A critical component of any IoT project is what to do with all the data being generated. This data needs to be captured, processed, structured, and stored in a way to facilitate different kinds of queries. Traditional data warehouse and analytical systems are mature technologies that can be used to handle certain kinds of queries, but they are not always well suited to many problems, particularly when there is a need for real-time insights.
"My role is working with customers, helping them go through this digital transformation. I spend a lot of time talking to banks, big industries, manufacturers working through how they are integrating and transforming their IT platforms and moving them forward," explained William Morrish, General Manager Product Sales at Interoute, in this SYS-CON.tv interview at 18th Cloud Expo, held June 7-9, 2016, at the Javits Center in New York City, NY.
Continuous testing helps bridge the gap between developing quickly and maintaining high quality products. But to implement continuous testing, CTOs must take a strategic approach to building a testing infrastructure and toolset that empowers their team to move fast. Download our guide to laying the groundwork for a scalable continuous testing strategy.
With 15% of enterprises adopting a hybrid IT strategy, you need to set a plan to integrate hybrid cloud throughout your infrastructure. In his session at 18th Cloud Expo, Steven Dreher, Director of Solutions Architecture at Green House Data, discussed how to plan for shifting resource requirements, overcome challenges, and implement hybrid IT alongside your existing data center assets. Highlights included anticipating workload, cost and resource calculations, integrating services on both sides...
In his session at @DevOpsSummit at 19th Cloud Expo, Yoseph Reuveni, Director of Software Engineering at Jet.com, will discuss Jet.com's journey into containerizing Microsoft-based technologies like C# and F# into Docker. He will talk about lessons learned and challenges faced, the Mono framework tryout and how they deployed everything into Azure cloud. Yoseph Reuveni is a technology leader with unique experience developing and running high throughput (over 1M tps) distributed systems with extre...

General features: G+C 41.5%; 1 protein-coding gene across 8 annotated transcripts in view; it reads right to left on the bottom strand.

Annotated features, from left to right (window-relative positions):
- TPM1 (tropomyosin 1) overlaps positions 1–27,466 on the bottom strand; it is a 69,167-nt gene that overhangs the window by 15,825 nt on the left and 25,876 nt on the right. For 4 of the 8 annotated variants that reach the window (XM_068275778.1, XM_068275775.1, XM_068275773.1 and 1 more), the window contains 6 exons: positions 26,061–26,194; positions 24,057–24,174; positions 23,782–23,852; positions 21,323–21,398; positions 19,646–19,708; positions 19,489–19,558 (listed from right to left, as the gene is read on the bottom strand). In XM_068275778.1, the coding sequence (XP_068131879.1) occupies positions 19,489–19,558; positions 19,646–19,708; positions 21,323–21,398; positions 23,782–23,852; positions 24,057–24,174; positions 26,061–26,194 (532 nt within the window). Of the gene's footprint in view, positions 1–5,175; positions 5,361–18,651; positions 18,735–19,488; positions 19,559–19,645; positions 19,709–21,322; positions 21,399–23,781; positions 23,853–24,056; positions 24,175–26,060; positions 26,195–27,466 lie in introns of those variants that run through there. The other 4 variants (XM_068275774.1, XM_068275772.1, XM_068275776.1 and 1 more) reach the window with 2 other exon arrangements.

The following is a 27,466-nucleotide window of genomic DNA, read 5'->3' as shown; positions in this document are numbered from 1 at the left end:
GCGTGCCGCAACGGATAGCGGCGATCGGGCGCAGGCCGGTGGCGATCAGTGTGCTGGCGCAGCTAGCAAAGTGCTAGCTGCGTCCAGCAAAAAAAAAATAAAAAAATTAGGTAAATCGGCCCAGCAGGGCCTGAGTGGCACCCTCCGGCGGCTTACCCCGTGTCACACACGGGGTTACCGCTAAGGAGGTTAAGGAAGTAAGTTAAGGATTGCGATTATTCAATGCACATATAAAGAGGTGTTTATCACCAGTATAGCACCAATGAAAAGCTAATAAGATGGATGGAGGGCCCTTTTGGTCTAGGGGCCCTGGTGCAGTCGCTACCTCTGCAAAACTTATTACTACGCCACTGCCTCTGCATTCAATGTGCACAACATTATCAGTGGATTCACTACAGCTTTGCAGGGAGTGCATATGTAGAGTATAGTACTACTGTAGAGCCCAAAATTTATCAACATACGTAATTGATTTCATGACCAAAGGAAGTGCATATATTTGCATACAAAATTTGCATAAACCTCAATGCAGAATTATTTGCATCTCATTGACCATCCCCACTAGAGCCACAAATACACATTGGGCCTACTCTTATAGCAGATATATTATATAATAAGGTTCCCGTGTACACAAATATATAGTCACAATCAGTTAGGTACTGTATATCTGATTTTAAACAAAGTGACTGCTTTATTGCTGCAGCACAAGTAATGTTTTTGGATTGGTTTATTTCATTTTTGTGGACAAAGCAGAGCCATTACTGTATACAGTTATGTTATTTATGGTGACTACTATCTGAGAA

"We are a well-established player in the application life cycle management market and we also have a very strong version control product," stated Flint Brenton, CEO of CollabNet,, in this SYS-CON.tv interview at 18th Cloud Expo, held June 7-9, 2016, at the Javits Center in New York City, NY.
"Software-defined storage is a big problem in this industry because so many people have different definitions as they see fit to use it," stated Peter McCallum, VP of Datacenter Solutions at FalconStor Software, in this SYS-CON.tv interview at 18th Cloud Expo, held June 7-9, 2016, at the Javits Center in New York City, NY.
"Operations is sort of the maturation of cloud utilization and the move to the cloud," explained Steve Anderson, Product Manager for BMC’s Cloud Lifecycle Management, in this SYS-CON.tv interview at 18th Cloud Expo, held June 7-9, 2016, at the Javits Center in New York City, NY.
The cloud competition for database hosts is fierce. How do you evaluate a cloud provider for your database platform? In his session at 18th Cloud Expo, Chris Presley, a Solutions Architect at Pythian, gave users a checklist of considerations when choosing a provider. Chris Presley is a Solutions Architect at Pythian. He loves order – making him a premier Microsoft SQL Server expert. Not only has he programmed and administered SQL Server, but he has also shared his expertise and passion with b...
Unless your company can spend a lot of money on new technology, re-engineering your environment and hiring a comprehensive cybersecurity team, you will most likely move to the cloud or seek external service partnerships. In his session at 18th Cloud Expo, Darren Guccione, CEO of Keeper Security, revealed what you need to know when it comes to encryption in the cloud.
We're entering the post-smartphone era, where wearable gadgets from watches and fitness bands to glasses and health aids will power the next technological revolution. With mass adoption of wearable devices comes a new data ecosystem that must be protected. Wearables open new pathways that facilitate the tracking, sharing and storing of consumers’ personal health, location and daily activity data. Consumers have some idea of the data these devices capture, but most don’t realize how revealing and...
What are the successful IoT innovations from emerging markets? What are the unique challenges and opportunities from these markets? How did the constraints in connectivity among others lead to groundbreaking insights? In her session at @ThingsExpo, Carmen Feliciano, a Principal at AMDG, will answer all these questions and share how you can apply IoT best practices and frameworks from the emerging markets to your own business.